"I was pushing him for the both of us," Jim Gahan told senior law and justice correspondent Jim Avila in his first televised interview. "Because I liked it and he loved it."
Corey's mother, Patricia Johnston, who still lived in Michigan, said her son would call and seem distant and angry. When she first saw him about two years after he left home, she said it didn't occur to her that Corey might be using steroids. "I just thought, 'Wow, he really grew up to be a strong young man,'" she said.
She said on "Good Morning America" today she had no idea her son was using steroids, but did notice a change in his size and behavior.
"He didn't seem very happy and [he was] angry. [It was] a real distant relationship. It really … it hurt," Patricia said.
Eventually, Gahan took Corey to see John Todd Miller, who worked at a storefront wellness clinic that dispensed steroids. The clinic ordered blood tests and found that Corey had unusually high and "potentially dangerous" blood testosterone levels, according to court records. Once his testosterone levels stabilized, Miller put Corey back on a controlled dose of steroids again, the court documents state.
Miller and Corey's new trainer pleaded guilty to conspiracy to distribute steroids to a minor. His trainer was sentenced to six months in prison; Miller was sentenced in September to 18 months in prison.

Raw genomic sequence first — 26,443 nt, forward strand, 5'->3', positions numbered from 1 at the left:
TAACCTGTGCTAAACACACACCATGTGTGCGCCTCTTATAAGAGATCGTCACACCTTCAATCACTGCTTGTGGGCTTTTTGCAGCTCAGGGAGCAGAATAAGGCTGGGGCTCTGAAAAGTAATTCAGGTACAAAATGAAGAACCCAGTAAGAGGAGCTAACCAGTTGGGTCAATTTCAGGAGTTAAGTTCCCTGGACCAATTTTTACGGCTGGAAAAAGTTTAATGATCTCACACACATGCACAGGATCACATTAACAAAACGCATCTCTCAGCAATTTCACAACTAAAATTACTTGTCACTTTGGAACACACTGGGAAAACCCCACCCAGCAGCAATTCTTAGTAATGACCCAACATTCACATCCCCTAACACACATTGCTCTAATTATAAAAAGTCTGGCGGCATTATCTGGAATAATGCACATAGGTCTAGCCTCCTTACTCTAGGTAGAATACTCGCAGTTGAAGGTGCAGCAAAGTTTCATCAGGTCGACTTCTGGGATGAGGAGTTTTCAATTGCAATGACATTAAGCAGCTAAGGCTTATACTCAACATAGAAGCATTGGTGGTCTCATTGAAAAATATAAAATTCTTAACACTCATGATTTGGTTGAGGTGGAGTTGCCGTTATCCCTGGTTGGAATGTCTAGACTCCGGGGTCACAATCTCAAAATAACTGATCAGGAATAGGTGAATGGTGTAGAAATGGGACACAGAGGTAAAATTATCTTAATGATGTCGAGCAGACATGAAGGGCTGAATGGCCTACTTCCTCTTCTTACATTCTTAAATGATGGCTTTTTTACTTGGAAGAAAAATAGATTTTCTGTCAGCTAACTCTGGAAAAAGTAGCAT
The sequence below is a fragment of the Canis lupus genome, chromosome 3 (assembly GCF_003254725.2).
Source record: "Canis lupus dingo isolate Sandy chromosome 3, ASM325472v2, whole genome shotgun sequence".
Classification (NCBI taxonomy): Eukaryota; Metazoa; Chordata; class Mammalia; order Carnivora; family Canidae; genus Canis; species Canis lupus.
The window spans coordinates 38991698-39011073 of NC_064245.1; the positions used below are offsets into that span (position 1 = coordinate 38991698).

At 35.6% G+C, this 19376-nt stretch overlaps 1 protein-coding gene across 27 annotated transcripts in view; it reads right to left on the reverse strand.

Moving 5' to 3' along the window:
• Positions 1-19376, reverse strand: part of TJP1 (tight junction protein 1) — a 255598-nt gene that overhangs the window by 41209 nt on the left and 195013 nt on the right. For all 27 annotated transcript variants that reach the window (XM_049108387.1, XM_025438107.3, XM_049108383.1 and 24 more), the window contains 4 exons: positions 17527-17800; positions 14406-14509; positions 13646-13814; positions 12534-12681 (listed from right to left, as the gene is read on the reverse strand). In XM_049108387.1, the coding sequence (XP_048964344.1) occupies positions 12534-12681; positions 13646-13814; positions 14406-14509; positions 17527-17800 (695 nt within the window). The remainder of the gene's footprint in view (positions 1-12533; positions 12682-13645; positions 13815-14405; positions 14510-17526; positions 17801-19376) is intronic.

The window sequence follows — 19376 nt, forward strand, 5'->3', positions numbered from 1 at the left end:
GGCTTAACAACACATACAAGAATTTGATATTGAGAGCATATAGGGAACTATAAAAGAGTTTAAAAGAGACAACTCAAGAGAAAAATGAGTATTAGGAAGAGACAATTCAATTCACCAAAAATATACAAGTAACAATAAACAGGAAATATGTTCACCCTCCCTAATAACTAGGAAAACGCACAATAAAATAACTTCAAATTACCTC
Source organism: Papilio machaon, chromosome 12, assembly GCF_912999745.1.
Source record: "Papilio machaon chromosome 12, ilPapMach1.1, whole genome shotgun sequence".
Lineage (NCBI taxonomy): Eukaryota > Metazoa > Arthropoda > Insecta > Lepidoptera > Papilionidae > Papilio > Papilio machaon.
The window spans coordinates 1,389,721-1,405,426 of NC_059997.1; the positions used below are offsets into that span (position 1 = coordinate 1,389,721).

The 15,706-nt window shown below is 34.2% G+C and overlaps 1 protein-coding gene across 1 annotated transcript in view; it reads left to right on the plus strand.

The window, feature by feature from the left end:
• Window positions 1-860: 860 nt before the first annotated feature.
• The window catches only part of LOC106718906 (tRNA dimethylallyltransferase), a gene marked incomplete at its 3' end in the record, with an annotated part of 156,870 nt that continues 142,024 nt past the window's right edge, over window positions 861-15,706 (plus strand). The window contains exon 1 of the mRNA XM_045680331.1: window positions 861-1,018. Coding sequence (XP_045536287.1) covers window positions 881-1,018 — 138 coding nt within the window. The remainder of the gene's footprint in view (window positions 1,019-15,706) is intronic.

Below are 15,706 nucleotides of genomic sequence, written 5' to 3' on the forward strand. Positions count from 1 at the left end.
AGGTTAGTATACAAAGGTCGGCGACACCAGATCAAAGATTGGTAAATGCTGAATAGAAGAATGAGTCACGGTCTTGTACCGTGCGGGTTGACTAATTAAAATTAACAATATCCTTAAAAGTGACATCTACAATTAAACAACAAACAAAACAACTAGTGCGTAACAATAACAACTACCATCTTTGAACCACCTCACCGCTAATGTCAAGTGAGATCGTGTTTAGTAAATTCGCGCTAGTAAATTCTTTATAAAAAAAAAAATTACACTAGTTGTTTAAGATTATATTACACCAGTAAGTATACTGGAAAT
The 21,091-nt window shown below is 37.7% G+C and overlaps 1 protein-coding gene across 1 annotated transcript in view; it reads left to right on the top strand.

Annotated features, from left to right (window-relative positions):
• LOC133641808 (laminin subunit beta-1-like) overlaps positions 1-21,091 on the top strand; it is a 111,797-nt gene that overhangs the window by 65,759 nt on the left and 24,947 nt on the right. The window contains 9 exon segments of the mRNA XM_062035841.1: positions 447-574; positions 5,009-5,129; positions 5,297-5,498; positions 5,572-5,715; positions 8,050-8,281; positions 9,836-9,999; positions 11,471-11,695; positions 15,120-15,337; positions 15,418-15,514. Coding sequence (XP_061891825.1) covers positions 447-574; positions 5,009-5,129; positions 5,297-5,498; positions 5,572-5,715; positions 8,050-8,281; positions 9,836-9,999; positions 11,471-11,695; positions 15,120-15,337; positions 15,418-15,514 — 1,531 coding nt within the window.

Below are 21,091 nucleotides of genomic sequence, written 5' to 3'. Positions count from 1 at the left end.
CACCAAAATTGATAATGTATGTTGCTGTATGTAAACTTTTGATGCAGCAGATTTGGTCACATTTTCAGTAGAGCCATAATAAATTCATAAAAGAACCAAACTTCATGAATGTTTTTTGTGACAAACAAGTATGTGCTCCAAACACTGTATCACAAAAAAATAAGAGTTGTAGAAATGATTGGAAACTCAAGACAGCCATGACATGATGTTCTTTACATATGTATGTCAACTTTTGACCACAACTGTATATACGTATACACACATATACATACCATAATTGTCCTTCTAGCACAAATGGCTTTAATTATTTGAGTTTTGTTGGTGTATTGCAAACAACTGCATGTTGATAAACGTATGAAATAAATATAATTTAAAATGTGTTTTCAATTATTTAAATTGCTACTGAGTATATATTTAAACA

Miller declined to comment. His lawyer, James Caltagirone, said using the steroids under Miller's supervision was better than getting them off the street. "What's pretty clear is that before he met Todd Miller, he had been using steroids," Caltagirone said. "The medical supervision wasn't there 100 percent. But there was more than he would have gotten on the street somewhere."
Corey continued to win, becoming a national champion and breaking speed records, and Gahan said they didn't think at the time about what they were doing. "We were caught up in the high. We were caught up in the excitement," Jim Gahan said.
The long-term effect of steroid use during adolescence hasn't been measured, Pope said, but Corey had to take prescription pain pills to cope with his intense workouts. And eventually, the cheating caught up with him. Corey was suspended for two years in 2006 after he failed a drug test.
After federal investigators arrested Miller and Corey's trainer, Corey eventually agreed to cooperate in the investigation against his father. "It was the right thing to do," Corey's mother said. "He had to do it, but still it's his father and a very hard thing to do."
Corey hasn't spoken to his father in more than a year and said he has no plans to return to competitive sports. He works in a retail store and said he will channel his competitive drive into his everyday life. "I think there's more to life than sports," he said.
His father now said he sees the mistakes he made.
"I probably walk 20 miles a day here … pacing," Gahan said from prison. "And I do 500 pushups and 1,000 sit-ups everyday to burn myself out, so that at night I can sleep. Because I understand the hurt that I caused my family."
The 18-year-old said he hopes other young people can learn from his story.
"I think it's good to understand the natural talent and hard work ethic is all it takes to win in sports these days. The medications and all of this, It's a short, quick fix, but it's a destined for failure. If kids really understand, it will help their decision," Corey said.